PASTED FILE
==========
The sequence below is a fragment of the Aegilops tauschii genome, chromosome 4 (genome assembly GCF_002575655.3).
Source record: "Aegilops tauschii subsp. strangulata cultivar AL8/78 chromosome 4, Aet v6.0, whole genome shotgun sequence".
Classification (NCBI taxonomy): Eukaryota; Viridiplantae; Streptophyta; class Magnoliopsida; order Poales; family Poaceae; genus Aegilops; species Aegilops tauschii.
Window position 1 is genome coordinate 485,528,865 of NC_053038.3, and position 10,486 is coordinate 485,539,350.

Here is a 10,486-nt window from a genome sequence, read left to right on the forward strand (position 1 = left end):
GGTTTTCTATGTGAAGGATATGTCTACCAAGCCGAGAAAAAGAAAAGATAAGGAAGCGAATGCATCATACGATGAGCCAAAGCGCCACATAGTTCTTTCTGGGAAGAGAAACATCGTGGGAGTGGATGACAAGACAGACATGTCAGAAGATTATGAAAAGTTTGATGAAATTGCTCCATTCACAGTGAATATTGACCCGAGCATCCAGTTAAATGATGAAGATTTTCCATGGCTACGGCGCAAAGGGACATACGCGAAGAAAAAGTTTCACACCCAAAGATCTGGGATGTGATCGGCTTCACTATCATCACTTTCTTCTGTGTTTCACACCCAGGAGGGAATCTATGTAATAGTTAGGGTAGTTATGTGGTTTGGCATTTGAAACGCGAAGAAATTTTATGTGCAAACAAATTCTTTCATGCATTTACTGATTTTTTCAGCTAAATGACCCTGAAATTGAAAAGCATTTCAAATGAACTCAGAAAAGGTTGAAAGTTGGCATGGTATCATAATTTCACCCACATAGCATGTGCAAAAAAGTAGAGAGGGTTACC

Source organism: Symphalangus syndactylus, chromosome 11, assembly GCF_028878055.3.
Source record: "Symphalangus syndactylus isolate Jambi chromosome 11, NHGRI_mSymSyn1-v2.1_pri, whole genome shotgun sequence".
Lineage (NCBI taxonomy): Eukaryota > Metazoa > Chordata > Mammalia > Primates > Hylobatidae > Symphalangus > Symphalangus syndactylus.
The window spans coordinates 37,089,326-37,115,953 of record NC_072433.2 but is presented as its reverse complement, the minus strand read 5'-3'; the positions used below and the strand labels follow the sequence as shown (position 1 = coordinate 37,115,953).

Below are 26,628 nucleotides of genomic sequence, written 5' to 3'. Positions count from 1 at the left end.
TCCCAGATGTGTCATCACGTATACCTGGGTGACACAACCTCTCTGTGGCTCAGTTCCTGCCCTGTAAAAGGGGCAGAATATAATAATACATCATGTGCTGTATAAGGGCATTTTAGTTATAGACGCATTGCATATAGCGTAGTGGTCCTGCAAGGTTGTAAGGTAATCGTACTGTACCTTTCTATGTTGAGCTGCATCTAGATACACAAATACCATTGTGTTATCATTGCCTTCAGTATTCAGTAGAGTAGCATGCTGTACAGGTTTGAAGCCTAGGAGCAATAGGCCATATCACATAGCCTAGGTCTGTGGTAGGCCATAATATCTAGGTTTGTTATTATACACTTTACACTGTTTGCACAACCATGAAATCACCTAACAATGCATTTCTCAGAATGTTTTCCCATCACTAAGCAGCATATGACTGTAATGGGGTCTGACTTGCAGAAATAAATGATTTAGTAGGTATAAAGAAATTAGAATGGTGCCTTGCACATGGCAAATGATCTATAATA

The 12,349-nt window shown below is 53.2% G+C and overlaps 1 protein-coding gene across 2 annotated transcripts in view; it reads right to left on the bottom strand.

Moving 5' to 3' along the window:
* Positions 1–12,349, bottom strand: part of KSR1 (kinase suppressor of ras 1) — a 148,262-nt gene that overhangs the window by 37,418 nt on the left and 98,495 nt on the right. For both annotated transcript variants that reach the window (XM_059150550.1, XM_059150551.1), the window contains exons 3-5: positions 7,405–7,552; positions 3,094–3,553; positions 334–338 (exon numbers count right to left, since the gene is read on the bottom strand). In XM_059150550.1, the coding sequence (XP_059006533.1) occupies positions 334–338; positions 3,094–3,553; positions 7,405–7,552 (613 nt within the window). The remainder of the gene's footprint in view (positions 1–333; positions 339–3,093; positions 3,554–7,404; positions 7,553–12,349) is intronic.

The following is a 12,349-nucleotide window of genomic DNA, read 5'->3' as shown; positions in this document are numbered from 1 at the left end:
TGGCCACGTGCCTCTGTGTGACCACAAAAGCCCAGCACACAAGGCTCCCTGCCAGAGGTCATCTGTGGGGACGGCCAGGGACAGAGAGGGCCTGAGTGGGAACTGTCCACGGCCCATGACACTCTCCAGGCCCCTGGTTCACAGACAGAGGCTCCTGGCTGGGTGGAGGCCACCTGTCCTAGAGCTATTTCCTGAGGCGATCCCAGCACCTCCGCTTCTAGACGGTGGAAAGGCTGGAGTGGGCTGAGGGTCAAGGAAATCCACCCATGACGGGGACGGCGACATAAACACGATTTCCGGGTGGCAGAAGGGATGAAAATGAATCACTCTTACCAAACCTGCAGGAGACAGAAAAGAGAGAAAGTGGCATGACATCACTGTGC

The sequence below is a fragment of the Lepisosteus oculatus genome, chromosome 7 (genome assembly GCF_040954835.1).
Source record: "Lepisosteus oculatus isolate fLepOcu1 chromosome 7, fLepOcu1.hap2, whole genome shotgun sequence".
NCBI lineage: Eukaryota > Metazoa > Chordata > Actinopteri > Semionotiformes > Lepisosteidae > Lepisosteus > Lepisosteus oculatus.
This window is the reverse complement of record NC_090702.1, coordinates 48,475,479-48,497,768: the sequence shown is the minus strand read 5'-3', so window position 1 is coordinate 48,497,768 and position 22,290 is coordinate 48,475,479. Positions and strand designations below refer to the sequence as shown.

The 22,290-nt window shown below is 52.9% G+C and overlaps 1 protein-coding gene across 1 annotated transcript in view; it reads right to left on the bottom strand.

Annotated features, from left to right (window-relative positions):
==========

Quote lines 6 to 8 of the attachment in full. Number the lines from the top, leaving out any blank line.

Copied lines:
GGTTTTCTATGTGAAGGATATGTCTACCAAGCCGAGAAAAAGAAAAGATAAGGAAGCGAATGCATCATACGATGAGCCAAAGCGCCACATAGTTCTTTCTGGGAAGAGAAACATCGTGGGAGTGGATGACAAGACAGACATGTCAGAAGATTATGAAAAGTTTGATGAAATTGCTCCATTCACAGTGAATATTGACCCGAGCATCCAGTTAAATGATGAAGATTTTCCATGGCTACGGCGCAAAGGGACATACGCGAAGAAAAAGTTTCACACCCAAAGATCTGGGATGTGATCGGCTTCACTATCATCACTTTCTTCTGTGTTTCACACCCAGGAGGGAATCTATGTAATAGTTAGGGTAGTTATGTGGTTTGGCATTTGAAACGCGAAGAAATTTTATGTGCAAACAAATTCTTTCATGCATTTACTGATTTTTTCAGCTAAATGACCCTGAAATTGAAAAGCATTTCAAATGAACTCAGAAAAGGTTGAAAGTTGGCATGGTATCATAATTTCACCCACATAGCATGTGCAAAAAAGTAGAGAGGGTTACC

Source organism: Symphalangus syndactylus, chromosome 11, assembly GCF_028878055.3.
Source record: "Symphalangus syndactylus isolate Jambi chromosome 11, NHGRI_mSymSyn1-v2.1_pri, whole genome shotgun sequence".